[Nothing of a professional nature here - feel free to skip. It's also very personal, but I don't have problems sharing it.]
Jill loved nature more than just about anything, though Spring was her favourite time, and she got so much pleasure out of seeing buds on the trees. However, even in the Winter she really enjoyed walking, and this is one of my favourite pictures; she'd been diagnosed by this time, but my love remained cheerful and upbeat, and I think this is seen here.
I remember December 30th 2009 with complete clarity - it's burned into my mind. It was bitterly cold and there was still a huge amount of snow. Jill's best friend Gaynor was fighting her way around the M25 to see her, and her sister Anne was doing her best to get down the M1. My brother also got across to us as well. I was rushing around getting liquid morphine for her to take, once she had company. Even during the day I don't think any of us quite realised what was happening. Luckily the medication ensured that she was pain free and capable of chatting. By the time her sister arrived she was dozing in and out, but she knew that we were there. I sat with her, holding her hands, and as the clock reached 7pm I realised what was happening. I'm told, and it's something which gives me comfort, that the ability to hear is one of the last senses to go, and that morphine helps here. So the last thing that Jill would have known was that she was surrounded by people who loved her, and she would have heard me saying over and over again that I loved her. I suppose that I've achieved many things in my life - none of them matter. The only thing that I think is important, and it's something that I cling to is that I loved and was loved completely and unconditionally. In that, I am very fortunate.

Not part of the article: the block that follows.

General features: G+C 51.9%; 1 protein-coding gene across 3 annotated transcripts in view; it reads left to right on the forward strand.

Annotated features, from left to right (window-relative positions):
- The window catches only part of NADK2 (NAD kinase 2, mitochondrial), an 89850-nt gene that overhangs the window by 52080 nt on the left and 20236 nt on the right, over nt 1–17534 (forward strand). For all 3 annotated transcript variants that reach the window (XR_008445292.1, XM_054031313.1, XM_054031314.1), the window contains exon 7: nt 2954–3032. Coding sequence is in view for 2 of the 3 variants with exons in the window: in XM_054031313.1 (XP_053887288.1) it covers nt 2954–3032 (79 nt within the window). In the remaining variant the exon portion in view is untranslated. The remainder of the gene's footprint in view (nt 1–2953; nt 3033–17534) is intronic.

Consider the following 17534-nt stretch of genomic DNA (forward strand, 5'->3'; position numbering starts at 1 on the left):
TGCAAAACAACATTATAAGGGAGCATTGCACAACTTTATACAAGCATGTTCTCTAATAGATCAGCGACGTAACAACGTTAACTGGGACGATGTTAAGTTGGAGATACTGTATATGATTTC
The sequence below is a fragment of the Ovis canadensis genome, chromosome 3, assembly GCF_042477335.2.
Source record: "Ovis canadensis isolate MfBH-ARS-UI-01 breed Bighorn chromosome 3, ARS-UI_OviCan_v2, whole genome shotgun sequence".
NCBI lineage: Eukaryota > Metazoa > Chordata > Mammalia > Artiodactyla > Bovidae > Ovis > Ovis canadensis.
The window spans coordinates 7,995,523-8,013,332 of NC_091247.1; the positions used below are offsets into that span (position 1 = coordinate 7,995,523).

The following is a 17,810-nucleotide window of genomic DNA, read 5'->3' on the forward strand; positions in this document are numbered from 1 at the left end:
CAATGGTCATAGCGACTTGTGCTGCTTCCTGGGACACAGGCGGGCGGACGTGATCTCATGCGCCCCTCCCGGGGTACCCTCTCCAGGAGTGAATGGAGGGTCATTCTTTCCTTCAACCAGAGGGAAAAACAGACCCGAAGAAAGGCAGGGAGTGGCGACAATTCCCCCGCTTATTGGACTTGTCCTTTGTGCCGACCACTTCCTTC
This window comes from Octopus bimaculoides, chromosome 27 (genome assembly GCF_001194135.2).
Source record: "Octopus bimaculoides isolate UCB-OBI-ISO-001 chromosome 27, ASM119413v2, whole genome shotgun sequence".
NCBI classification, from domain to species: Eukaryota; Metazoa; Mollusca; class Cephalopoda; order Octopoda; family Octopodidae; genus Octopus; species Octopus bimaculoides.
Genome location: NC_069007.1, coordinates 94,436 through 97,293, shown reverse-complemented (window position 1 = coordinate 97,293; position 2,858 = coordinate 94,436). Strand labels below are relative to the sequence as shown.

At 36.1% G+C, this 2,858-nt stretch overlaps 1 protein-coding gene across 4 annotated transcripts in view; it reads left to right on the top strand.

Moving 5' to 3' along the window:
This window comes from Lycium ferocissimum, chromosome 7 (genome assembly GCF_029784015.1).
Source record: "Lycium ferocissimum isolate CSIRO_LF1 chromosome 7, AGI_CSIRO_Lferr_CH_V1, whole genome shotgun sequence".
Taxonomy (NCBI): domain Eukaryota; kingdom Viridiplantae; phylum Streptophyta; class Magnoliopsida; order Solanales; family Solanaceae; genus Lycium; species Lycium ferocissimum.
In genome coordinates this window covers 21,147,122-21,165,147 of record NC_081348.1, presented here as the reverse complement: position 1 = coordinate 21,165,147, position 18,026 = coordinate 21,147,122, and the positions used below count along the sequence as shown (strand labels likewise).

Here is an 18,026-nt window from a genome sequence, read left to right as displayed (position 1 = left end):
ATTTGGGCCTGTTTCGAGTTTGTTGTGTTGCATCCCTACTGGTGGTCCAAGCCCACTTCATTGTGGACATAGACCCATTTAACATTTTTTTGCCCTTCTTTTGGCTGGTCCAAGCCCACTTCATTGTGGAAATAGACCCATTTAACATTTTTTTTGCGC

I'm fortunate to also have my family and good friends and colleagues, and this is as good a time as any to thank you all for helping me. Grief is a physical pain - it does actually hurt a lot, all the time. It doesn't go away, but you learn to adjust to it, and to accomodate it. I met someone at Online this year - I have to confess that I didn't remember her, but she said that she was very sorry to hear about Jill. She told me that she'd met her at Online a few years before, and chatted to her for about 20 minutes, and was struck by just how lovely and friendly Jill was - so much so that it had remained in her memory ever since. Grief is simply another aspect of love, and it's the coin with which we pay for all of the good times, and as such, I am happy and content.